The suspect was covered from head to toe, prowling the dark streets of the nation’s capital before methodically placing two explosives outside the offices of the Republican and Democratic National Committees.
Only 17 hours later – and just before the U.S. Capitol was stormed by a sea of pro-Trump rioters – the homemade bombs were discovered. It quickly became one of the highest priority investigations for the FBI and the Department of Justice.
But the track cools down almost immediately. A year later, federal investigators are no closer to learning the person’s identity. And a key question remains: was there a link between the homemade bombs and the riot on Capitol Hill?
The suspect is one of hundreds of people still wanted by the FBI after the deadly insurgency last January. So far, 250 people seen on video assaulting police on Capitol Hill have still not been fully identified and apprehended by the FBI, and another 100 are wanted for other riot-related crimes.
The investigation was a massive undertaking for federal law enforcement officials. More than 700 people have been charged with federal crimes stemming from the January 6 attack, and arrests continue to be made on a regular basis.
But for the FBI agents working on the cases, the job is far from done. Agents and investigative analysts have looked at thousands of hours of surveillance video, going second by second in each video in an attempt to capture clear footage of people who attacked agents inside the Capitol.
“This investigation is taking time because it’s a lot of work, a lot of painstaking work that they’re watching the kind of frame-by-frame video,” Steven D’Antuono, the deputy director in charge of the FBI’s field office, told Washington.
In one case, police body camera footage captured a man using a cane with electric prods on the end, punching officers and shocking them as they fight to hold back the rampaging mob trying to break through a barricaded line officers at one of the doors of the Capitol. The crackle of electricity can be heard as he pushes his cane into one of the officers. The man, known only as “AFO114” – using a shorthand for “assaulting a federal officer” – is still wanted.
“The assaults on the police are extremely serious,” D’Antuono said. More than 100 police officers were attacked by rioters on January 6, some attacked by several people and others several times, he said.
In another video, a man is seen repeatedly hitting a policeman over the head with a 1.8-meter metal pole as he tries to force his way into the Capitol. And a third shows a man spraying some sort of chemical from a can onto the faces of other officers.
“There is still a lot of work to be done on this,” D’Antuono said. “There were a lot of people up there on Capitol Hill, a lot of people who committed violence there committed other illegal acts there.”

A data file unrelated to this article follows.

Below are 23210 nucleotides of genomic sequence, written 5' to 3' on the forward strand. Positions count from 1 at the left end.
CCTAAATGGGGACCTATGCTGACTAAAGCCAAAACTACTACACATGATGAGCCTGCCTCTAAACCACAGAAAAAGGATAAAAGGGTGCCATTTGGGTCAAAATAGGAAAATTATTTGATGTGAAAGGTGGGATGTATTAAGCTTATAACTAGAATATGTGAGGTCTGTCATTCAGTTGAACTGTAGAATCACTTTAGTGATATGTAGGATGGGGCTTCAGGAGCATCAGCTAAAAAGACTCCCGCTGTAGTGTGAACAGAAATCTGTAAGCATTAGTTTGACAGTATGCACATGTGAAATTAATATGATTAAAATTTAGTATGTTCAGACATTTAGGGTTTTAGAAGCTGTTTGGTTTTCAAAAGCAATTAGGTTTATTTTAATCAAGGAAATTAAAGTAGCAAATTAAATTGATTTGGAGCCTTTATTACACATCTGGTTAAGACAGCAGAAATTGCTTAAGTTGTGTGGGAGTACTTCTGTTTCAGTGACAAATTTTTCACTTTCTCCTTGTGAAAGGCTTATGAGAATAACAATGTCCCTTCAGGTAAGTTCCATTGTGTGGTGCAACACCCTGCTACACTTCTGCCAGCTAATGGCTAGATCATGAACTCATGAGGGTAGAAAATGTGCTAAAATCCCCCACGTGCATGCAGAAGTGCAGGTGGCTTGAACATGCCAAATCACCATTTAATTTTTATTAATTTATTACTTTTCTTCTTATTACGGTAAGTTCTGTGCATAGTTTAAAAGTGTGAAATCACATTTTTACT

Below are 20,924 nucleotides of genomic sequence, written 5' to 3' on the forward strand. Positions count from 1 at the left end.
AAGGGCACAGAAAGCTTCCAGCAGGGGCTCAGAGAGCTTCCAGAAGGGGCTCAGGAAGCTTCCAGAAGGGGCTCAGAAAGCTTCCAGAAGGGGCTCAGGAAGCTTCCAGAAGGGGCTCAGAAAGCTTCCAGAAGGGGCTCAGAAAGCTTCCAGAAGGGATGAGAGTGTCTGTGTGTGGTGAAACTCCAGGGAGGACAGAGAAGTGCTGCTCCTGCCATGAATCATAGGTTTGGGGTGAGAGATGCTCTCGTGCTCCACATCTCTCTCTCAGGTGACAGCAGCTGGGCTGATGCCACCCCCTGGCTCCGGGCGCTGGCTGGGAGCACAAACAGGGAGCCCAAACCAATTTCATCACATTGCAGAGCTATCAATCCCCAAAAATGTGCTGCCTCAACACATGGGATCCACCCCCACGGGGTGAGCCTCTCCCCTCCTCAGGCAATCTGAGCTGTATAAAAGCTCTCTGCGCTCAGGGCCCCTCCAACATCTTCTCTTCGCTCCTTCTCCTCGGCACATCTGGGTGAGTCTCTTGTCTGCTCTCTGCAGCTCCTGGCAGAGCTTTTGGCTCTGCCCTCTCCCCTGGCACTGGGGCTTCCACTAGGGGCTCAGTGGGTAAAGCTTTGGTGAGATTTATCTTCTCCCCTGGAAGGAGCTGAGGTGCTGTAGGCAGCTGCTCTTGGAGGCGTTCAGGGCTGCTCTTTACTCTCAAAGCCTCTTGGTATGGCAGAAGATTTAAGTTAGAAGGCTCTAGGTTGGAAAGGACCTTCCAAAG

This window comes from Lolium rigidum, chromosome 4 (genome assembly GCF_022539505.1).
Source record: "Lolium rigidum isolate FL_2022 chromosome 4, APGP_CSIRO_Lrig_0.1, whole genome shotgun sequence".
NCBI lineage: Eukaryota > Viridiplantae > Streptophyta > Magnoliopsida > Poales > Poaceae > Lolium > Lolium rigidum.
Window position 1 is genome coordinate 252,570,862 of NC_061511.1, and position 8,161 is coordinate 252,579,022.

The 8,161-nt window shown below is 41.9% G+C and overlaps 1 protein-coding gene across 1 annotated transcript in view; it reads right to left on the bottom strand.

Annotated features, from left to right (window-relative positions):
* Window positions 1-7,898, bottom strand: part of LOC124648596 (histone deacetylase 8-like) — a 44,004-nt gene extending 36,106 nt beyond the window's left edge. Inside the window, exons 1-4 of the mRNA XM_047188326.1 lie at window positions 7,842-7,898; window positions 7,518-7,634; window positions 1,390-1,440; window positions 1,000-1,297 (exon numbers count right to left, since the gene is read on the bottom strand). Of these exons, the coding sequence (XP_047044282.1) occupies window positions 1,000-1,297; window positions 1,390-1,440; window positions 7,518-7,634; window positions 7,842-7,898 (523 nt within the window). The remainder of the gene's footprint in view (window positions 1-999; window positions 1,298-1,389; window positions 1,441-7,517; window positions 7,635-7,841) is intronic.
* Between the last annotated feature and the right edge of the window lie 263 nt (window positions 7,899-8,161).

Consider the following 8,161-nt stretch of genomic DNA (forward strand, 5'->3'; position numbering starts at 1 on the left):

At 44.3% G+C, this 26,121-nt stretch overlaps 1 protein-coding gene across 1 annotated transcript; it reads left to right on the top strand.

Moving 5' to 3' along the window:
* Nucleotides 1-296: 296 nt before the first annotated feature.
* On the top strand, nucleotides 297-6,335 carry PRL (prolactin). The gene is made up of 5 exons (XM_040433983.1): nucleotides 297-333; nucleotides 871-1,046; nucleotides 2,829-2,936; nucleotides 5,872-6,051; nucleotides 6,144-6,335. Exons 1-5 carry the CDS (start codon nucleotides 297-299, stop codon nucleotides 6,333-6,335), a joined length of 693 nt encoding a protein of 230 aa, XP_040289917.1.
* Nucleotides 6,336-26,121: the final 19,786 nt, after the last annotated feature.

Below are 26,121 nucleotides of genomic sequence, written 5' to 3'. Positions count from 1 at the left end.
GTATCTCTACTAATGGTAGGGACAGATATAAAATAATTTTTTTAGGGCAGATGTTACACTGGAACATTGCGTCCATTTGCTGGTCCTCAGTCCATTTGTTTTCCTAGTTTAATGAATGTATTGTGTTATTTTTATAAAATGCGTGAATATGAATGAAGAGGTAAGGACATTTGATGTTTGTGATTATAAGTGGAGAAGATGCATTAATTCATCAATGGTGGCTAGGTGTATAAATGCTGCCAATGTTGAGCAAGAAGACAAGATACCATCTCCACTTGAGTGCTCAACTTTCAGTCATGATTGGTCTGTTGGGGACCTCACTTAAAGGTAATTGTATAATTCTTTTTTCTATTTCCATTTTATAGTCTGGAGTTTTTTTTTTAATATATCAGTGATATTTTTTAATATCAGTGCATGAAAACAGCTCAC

In searching for the person who left the homemade bombs in the RNC and DNC offices, investigators interviewed more than 900 people, collected 39,000 video files, and examined more than 400 leads. They delved into the components of the explosives and tried to discern everything they could about the suspect, from analyzing the person’s gait to gathering information on purchases of the distinctive Nike sneakers the person was wearing. .
But they are still no closer to finding the identity of the suspect and are hoping that renewed attention to the video of the person could trigger a trick to solve the case.
The explosive devices were placed outside the two buildings between 7:30 p.m. and 8:30 p.m. on January 5, 2021, but were not located by the police until the next day. U.S. Capitol Police and agents from the FBI and the Bureau of Alcohol, Tobacco, Firearms and Explosives were called to the Republican National Committee office at around 12:45 p.m. on January 6. About 30 minutes later, while bomb officers and technicians were still investigating at the RNC, another call arrived for a similar explosive device found at the Democratic National Committee headquarters nearby. The bombs were made safe and no one was injured.
Video released by the FBI shows a person in a gray hooded sweatshirt, face mask and gloves appearing to place one of the explosives under a bench outside the DNC and separately shows the person walking in an alley near the RNC before the bomb was placed there. The person wore black and light gray Nike Air Max Speed Turf sneakers with a yellow logo.
“We have used and continue to use all investigative tools we have legally available to locate this individual,” D’Antuono said. But, a year later, investigators are still unsure whether the suspect is male or female. The person carried the bombs – made of threaded galvanized pipes, kitchen timers and homemade black powder – in a backpack.
“We’re still right on target and trying to find this individual, trying to bring the person to justice,” D’Antuono said. “But I hope there might still be someone who knows the person or is reviewing the video.”
It is not known whether the bombs were linked to insurgency planning or whether they were not linked to the deadly riot. Both buildings are a few blocks from the Capitol.
And the fact that the suspect was covered from head to toe made it extremely difficult for the FBI to identify the person.
“Under normal circumstances, as if it wasn’t COVID,” D’Antuono said, “a person walking down the street in DC covered from head to toe with a mask, goggles and gloves would have been a red flag . ”